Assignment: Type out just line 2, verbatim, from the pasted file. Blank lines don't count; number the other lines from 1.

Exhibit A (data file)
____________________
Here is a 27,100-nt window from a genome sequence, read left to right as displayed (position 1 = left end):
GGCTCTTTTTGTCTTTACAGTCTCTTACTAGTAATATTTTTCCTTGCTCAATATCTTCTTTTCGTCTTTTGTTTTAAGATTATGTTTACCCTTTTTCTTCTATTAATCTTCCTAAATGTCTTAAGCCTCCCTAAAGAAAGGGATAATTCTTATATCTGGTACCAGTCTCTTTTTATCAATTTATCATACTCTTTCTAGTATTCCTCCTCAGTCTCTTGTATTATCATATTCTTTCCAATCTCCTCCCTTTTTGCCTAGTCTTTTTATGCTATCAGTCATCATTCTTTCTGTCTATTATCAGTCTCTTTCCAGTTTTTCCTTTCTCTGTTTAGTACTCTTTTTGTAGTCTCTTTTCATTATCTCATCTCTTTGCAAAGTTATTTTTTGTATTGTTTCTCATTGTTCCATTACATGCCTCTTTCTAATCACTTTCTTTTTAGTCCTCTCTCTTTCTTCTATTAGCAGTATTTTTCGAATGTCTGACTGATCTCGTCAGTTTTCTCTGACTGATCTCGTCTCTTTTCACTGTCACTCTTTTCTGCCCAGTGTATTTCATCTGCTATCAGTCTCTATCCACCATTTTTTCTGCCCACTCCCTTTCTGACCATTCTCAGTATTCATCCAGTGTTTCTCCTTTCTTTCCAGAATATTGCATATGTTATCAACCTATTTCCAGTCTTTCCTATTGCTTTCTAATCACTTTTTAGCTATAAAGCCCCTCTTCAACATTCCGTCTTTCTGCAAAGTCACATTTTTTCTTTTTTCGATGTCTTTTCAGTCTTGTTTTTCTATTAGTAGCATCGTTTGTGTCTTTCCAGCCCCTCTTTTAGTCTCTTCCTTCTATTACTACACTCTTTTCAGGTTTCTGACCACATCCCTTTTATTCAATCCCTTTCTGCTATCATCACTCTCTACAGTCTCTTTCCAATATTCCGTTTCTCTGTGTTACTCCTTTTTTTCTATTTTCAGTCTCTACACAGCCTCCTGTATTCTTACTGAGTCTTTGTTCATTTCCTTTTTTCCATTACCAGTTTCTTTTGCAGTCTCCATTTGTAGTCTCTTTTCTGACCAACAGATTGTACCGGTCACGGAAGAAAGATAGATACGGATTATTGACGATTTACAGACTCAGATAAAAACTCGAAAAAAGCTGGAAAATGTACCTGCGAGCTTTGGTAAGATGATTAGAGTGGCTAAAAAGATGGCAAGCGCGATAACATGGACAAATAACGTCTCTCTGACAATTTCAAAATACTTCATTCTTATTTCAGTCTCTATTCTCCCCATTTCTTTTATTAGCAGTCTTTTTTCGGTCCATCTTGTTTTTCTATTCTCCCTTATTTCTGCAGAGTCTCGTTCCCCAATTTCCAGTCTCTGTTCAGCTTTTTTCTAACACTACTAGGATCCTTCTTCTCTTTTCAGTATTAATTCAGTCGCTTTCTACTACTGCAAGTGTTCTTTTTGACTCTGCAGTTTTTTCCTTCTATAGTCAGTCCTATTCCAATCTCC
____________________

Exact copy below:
GGCTCTTTTTGTCTTTACAGTCTCTTACTAGTAATATTTTTCCTTGCTCAATATCTTCTTTTCGTCTTTTGTTTTAAGATTATGTTTACCCTTTTTCTTCTATTAATCTTCCTAAATGTCTTAAGCCTCCCTAAAGAAAGGGATAATTCTTATATCTGGTACCAGTCTCTTTTTATCAATTTATCATACTCTTTCTAGTATTCCTCCTCAGTCTCTTGTATTATCATATTCTTTCCAATCTCCTCCCTTTTTGCCTAGTCTTTTTATGCTATCAGTCATCATTCTTTCTGTCTATTATCAGTCTCTTTCCAGTTTTTCCTTTCTCTGTTTAGTACTCTTTTTGTAGTCTCTTTTCATTATCTCATCTCTTTGCAAAGTTATTTTTTGTATTGTTTCTCATTGTTCCATTACATGCCTCTTTCTAATCACTTTCTTTTTAGTCCTCTCTCTTTCTTCTATTAGCAGTATTTTTCGAATGTCTGACTGATCTCGTCAGTTTTCTCTGACTGATCTCGTCTCTTTTCACTGTCACTCTTTTCTGCCCAGTGTATTTCATCTGCTATCAGTCTCTATCCACCATTTTTTCTGCCCACTCCCTTTCTGACCATTCTCAGTATTCATCCAGTGTTTCTCCTTTCTTTCCAGAATATTGCATATGTTATCAACCTATTTCCAGTCTTTCCTATTGCTTTCTAATCACTTTTTAGCTATAAAGCCCCTCTTCAACATTCCGTCTTTCTGCAAAGTCACATTTTTTCTTTTTTCGATGTCTTTTCAGTCTTGTTTTTCTATTAGTAGCATCGTTTGTGTCTTTCCAGCCCCTCTTTTAGTCTCTTCCTTCTATTACTACACTCTTTTCAGGTTTCTGACCACATCCCTTTTATTCAATCCCTTTCTGCTATCATCACTCTCTACAGTCTCTTTCCAATATTCCGTTTCTCTGTGTTACTCCTTTTTTTCTATTTTCAGTCTCTACACAGCCTCCTGTATTCTTACTGAGTCTTTGTTCATTTCCTTTTTTCCATTACCAGTTTCTTTTGCAGTCTCCATTTGTAGTCTCTTTTCTGACCAACAGATTGTACCGGTCACGGAAGAAAGATAGATACGGATTATTGACGATTTACAGACTCAGATAAAAACTCGAAAAAAGCTGGAAAATGTACCTGCGAGCTTTGGTAAGATGATTAGAGTGGCTAAAAAGATGGCAAGCGCGATAACATGGACAAATAACGTCTCTCTGACAATTTCAAAATACTTCATTCTTATTTCAGTCTCTATTCTCCCCATTTCTTTTATTAGCAGTCTTTTTTCGGTCCATCTTGTTTTTCTATTCTCCCTTATTTCTGCAGAGTCTCGTTCCCCAATTTCCAGTCTCTGTTCAGCTTTTTTCTAACACTACTAGGATCCTTCTTCTCTTTTCAGTATTAATTCAGTCGCTTTCTACTACTGCAAGTGTTCTTTTTGACTCTGCAGTTTTTTCCTTCTATAGTCAGTCCTATTCCAATCTCC